According to Webster:
gestapo: a secret-police organization employing underhanded and terrorist methods against persons suspected of disloyalty
I very recently posted the column below chastising Huntsville’s police Gestapo in the wake of the City Council’s employment reinstatement of white officer PJ Lee after a violent incident. As predicted, the council subsequently reinstated employment of black officer Brett Russell, also after a violent incident. Chief Morris, to his credit, recommended against rehiring the officers. Black councilman Richard Showers voted to rehire both officers.
Will Culver, also black and a former police officer, has decried the behaviour of both officers and voted against their reinstatement, while noting that the council had little choice in Brett Russell’s case because of the precedent set just a week ago in the PJ Lee case. Mr. Culver went so far as to say in so many words that the actions of the City Council had in fact given police officers carte-blanch in dealing with those types of situations. Reviewing his remarks in retrospect, I’m not so sure his remarks aren’t satire in the classic good ole boy “good cop bad cop” routine. In other words, did he save his vote to feign his innocence in the tit for tat trade for rehiring both bad apples. He may feel they have carte-blanch, but I wonder if he consulted on that perspective with Danny Golden, William Eric Freeman, Larry Russell, or Tony Mims.
Madison Incident – Got Cover?
Shortly on the heels of that column, on August 4th, the Madison, Al police department was involved in shooting a woman accused of mental illness and wielding a “gun” threatening people out in the street. Deborah Jo Day died later that evening. It does very unfortunately seem at face value this situation warranted the use of deadly force. But it also does seem very incidentally convenient that the Madison Gestapo has suddenly provided “cover” legitimizing law enforcement conduct.
And, there have already been reports that she had only a pellet pistol. How could the officers tell the difference? But since some police have demonstrated their fear of hunting knives already, would they have restrained themselves if they knew it was only an air gun? Doubtful. It may prove interesting to see if any additional facts add, or detract, to the “legitimacy” of the officers actions in this case. Sacrificial paper dolls are nothing new, and this one stinks.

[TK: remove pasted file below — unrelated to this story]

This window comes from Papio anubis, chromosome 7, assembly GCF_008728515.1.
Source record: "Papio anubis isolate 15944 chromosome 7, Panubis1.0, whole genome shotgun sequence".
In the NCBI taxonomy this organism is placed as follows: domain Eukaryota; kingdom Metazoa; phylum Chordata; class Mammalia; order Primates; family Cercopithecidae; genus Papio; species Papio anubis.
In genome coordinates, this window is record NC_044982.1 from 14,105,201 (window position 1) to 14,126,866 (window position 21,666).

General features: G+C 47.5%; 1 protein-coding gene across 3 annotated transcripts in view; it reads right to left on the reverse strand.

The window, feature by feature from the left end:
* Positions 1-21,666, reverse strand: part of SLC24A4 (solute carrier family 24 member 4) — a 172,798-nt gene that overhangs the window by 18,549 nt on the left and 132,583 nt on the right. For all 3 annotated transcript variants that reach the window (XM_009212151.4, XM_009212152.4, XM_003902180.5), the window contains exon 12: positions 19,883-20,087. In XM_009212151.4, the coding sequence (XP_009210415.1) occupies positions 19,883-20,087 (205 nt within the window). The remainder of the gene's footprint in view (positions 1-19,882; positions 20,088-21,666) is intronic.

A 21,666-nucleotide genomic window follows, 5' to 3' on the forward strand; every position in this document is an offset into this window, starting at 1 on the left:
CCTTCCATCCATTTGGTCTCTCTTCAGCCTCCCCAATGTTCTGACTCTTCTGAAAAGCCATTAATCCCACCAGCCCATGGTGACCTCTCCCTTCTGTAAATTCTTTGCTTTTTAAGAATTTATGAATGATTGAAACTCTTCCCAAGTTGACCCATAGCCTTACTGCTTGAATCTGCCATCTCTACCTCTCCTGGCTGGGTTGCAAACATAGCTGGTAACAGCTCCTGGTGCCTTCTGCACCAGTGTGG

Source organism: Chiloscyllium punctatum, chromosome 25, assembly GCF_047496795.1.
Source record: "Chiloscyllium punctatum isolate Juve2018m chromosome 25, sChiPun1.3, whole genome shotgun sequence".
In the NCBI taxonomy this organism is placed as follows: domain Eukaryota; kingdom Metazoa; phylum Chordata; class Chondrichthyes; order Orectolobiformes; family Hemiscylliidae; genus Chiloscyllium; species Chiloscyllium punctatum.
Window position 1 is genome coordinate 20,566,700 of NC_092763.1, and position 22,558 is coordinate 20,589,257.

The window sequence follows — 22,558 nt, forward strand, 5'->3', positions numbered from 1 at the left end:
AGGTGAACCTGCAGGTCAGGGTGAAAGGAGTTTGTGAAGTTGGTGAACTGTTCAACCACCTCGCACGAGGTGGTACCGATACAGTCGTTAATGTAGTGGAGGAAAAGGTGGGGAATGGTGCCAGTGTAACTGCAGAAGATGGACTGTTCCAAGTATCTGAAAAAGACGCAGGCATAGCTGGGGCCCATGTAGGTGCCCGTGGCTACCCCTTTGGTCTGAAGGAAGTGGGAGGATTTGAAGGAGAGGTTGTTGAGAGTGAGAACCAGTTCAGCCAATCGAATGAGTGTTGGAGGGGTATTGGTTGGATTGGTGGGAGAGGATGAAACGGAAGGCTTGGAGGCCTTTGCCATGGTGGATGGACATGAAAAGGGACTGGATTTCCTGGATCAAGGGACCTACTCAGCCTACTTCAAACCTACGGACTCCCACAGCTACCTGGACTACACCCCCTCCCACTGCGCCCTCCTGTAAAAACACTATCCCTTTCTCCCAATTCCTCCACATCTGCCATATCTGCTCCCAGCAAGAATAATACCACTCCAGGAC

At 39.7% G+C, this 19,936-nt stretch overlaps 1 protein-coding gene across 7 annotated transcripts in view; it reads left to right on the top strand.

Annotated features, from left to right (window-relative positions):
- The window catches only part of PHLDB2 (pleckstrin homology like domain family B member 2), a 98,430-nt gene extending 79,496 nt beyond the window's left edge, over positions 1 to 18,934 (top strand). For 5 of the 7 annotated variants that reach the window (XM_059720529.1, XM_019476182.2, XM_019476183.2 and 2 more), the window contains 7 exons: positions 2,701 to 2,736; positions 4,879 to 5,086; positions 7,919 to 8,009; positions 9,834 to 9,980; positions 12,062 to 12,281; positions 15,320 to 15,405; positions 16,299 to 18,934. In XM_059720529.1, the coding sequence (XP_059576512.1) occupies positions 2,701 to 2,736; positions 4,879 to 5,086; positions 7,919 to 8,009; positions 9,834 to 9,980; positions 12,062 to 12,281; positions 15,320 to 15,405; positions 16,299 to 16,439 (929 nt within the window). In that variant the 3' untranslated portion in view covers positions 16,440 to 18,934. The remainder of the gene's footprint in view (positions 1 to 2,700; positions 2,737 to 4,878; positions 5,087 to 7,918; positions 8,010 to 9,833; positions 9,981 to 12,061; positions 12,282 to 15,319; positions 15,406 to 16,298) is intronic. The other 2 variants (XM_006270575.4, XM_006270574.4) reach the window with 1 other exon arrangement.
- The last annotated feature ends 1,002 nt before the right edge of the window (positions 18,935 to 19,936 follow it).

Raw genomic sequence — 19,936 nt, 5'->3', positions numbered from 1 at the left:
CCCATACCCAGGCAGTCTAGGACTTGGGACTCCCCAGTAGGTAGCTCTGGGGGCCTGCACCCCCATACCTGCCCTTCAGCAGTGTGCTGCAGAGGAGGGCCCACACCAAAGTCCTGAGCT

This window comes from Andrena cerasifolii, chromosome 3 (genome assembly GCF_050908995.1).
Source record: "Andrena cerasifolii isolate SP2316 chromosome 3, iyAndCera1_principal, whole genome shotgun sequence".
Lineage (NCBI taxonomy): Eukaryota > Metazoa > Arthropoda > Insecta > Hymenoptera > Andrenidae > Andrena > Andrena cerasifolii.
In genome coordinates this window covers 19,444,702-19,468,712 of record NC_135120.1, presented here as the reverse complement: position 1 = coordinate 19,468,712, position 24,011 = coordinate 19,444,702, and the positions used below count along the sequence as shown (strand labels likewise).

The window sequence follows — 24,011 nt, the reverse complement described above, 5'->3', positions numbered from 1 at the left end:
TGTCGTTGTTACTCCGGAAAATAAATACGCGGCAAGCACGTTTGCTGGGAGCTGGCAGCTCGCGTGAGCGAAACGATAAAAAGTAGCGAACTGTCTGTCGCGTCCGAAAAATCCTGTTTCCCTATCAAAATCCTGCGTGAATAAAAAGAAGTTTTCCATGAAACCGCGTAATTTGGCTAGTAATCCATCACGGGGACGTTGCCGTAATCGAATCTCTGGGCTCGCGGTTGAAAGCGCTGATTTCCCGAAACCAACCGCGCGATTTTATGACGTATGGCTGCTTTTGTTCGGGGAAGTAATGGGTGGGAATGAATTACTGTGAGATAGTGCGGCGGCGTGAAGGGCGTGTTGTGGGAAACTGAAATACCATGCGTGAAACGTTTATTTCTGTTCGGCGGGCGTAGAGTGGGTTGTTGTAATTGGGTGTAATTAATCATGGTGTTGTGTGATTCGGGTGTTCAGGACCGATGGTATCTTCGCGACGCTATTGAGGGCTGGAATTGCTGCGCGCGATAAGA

Decatur Incident – What 2 x 4?
And another one right after that. Just last Monday, August 13, Decatur police shot and killed a 36 year old black man, also accused of mental illness, and drunkenness at the time of the incident. Mister Bobby Rowe was said to be agitating a woman in the apartments with a 2 x 4. When police arrived, they were told Mister had a pistol. Based on reports, it seems apparent he had neither a pistol or a 2 x 4. Never-the-less, the first officer on the scene brought out a rifle. Mister “charged” the officer, the officer pulled his pistol, shot Mister twice, and he died at the scene.
It does seem cut and dried. Or does it? My first question is why would the officer with a gun get close enough to be attacked? Did the impetuous officer foolishly act without the advantage of backup that would surely arrive within seconds? Why wouldn’t the officer with the gun stand back, while the assisting officer restrained the suspect? So, it doesn’t really seem to add up after all.
In the mean time, my observations over a period of years indicates a serious and repeated pattern of unnecessary violent force by so called law-enforcement officers in North Alabama.
Lest we forget, here are three columns I dug out of the morgue to repost in the current archives for review.